Yes, they Died in Vain in Afghanistan

Gold Star families are dealing with the tragic reality of the collapse of America’s mission in Afghanistan: their loved ones died in vain. Some 6300 Americans, military personnel and civilian contractors, were sacrificed for nothing.

The geopolitical wreck known as the Islamic Republic of Afghanistan delivered distressingly little in return for the service, sacrifice, and death of so many Americans – and others, both allied military members and Afghans. Almost overnight a government that turned out to be an international fraud, unable to call upon the loyalty of those it was supposed to serve, disappeared. This could not help but leave friends and family of the dead, as well as the wounded, many of whom continue to suffer from their service, feeling that they lost much, and perhaps everything, for nothing.

Unfortunately, for some the intense pain is made more intense by criticism of the war. To them questioning the value of the cause seems to denigrate the service of those who sacrificed for their country. A plea for peace is seen as an insult to those in uniform.

The Washington Post quoted one service widow, who, ironically, agreed that the war should end: "You better believe the mama bear comes out in me if you’re going to start telling their kids that their dad died for no reason." The wife of one of the conflict’s last two American casualties before the airport bombing tried to reassure herself that "since 2001 those who went over there to fight served our country with honor."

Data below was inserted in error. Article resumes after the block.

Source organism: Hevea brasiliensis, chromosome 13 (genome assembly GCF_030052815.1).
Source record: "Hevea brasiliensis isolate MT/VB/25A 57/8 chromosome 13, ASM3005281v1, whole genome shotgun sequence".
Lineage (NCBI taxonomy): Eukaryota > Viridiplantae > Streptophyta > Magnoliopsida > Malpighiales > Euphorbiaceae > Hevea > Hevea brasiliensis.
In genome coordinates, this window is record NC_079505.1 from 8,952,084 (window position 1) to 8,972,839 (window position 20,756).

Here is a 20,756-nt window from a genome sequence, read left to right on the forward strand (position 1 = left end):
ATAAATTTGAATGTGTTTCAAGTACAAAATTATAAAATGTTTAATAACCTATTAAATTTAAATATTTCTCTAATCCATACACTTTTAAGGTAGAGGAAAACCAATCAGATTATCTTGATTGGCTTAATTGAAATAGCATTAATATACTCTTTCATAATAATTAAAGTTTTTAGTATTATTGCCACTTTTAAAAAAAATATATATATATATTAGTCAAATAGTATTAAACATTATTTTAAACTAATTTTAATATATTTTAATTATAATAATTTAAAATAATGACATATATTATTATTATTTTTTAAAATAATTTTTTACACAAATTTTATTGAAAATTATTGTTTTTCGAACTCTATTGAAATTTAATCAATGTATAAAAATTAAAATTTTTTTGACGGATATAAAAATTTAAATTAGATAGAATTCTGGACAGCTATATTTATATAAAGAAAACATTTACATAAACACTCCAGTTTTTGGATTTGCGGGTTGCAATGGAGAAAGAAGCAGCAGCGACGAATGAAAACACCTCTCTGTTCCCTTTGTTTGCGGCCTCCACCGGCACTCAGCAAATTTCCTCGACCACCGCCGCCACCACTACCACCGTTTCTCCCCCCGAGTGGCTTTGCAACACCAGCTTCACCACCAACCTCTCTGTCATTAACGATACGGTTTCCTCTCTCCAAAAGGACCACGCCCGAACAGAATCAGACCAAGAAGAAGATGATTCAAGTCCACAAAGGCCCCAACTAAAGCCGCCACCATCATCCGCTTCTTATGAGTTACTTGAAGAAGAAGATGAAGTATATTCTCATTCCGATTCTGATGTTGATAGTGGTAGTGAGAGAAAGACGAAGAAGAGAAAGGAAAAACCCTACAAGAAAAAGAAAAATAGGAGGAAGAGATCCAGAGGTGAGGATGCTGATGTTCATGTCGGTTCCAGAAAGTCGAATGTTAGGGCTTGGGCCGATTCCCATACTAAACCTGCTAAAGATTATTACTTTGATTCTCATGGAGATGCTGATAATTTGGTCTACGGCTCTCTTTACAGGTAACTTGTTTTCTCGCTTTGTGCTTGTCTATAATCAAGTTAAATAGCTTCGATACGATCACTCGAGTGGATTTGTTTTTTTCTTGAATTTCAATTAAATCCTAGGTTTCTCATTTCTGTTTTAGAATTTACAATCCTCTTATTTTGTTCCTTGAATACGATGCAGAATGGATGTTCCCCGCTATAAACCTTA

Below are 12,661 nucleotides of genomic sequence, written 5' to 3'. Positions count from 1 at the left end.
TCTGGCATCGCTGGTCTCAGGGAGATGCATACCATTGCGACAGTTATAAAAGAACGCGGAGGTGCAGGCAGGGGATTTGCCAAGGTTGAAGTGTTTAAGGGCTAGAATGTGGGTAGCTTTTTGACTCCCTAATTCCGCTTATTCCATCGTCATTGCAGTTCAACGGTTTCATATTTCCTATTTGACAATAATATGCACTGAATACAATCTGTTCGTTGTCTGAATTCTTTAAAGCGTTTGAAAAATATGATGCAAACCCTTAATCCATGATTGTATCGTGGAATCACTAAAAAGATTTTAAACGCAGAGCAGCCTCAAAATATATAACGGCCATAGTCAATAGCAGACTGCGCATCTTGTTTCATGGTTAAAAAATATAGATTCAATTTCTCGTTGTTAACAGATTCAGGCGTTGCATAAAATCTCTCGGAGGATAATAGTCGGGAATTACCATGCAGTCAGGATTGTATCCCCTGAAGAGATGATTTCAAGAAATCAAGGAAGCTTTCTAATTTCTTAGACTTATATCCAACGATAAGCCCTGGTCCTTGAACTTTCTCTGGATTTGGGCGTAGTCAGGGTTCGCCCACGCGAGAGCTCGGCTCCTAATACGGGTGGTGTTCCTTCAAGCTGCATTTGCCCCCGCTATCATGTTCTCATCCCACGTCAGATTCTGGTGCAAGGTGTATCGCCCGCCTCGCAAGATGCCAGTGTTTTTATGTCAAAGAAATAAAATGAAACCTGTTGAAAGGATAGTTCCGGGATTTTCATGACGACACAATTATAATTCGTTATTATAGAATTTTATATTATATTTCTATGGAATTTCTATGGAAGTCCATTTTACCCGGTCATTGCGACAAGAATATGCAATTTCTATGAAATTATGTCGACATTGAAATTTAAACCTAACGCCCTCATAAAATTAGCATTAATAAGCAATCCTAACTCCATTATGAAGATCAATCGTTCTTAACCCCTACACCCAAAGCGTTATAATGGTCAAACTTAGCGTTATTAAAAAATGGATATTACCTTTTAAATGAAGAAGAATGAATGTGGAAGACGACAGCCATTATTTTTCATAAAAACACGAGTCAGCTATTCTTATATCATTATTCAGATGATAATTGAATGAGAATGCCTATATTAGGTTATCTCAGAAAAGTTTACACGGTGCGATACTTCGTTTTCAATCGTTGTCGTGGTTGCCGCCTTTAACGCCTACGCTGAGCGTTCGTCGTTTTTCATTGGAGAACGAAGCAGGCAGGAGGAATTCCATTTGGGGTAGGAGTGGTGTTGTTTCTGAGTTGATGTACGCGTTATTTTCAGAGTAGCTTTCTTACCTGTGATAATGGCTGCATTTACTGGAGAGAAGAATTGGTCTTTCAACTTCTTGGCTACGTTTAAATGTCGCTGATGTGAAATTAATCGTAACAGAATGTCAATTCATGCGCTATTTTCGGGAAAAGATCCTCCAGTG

Yet Washington’s failure in Afghanistan is a sad truth that cannot be ignored. Nor should it be. Especially as the political and military architects of this misbegotten war rush forward to denounce President Joe Biden. Perhaps none has been more visible than retired general David Petraeus, whose presumed presidential hopes were derailed by illicit pillow talk with his mistress. Escaping with the usual slap on the wrist for influential Beltway offenders, he now is making the rounds of Washington, hailed by fawning think tank hosts and obsequious media interviewers while saying nothing was amiss that couldn’t have been solved by continuing the forever war … forever.

This tactic is characteristic of Washington’s War Party, which repeatedly launched new conflicts promising that the latest effort would bring peace, thwart terrorism, and yield security. The accompanying interventionist Greek Chorus equally routinely shouted down any opposition. Never mind the lies they told and the errors they made. "Support the troops" was deployed to insulate politicians and generals from their flawed decisions. Criticism was denounced for undermining the war and undercutting the military.

Such tactics might be rationalized at a time when the nation and even world seemed to hang in the balance – say, World War II. However, certainly not for a military campaign that was creating far more casualties and greater carnage abroad than terrorism would ever cause America. Especially when the policy was surrounded by lies, with much of official Washington in on the secret but determined to prevent the American people, including those with relatives and friends in uniform, from knowing the truth.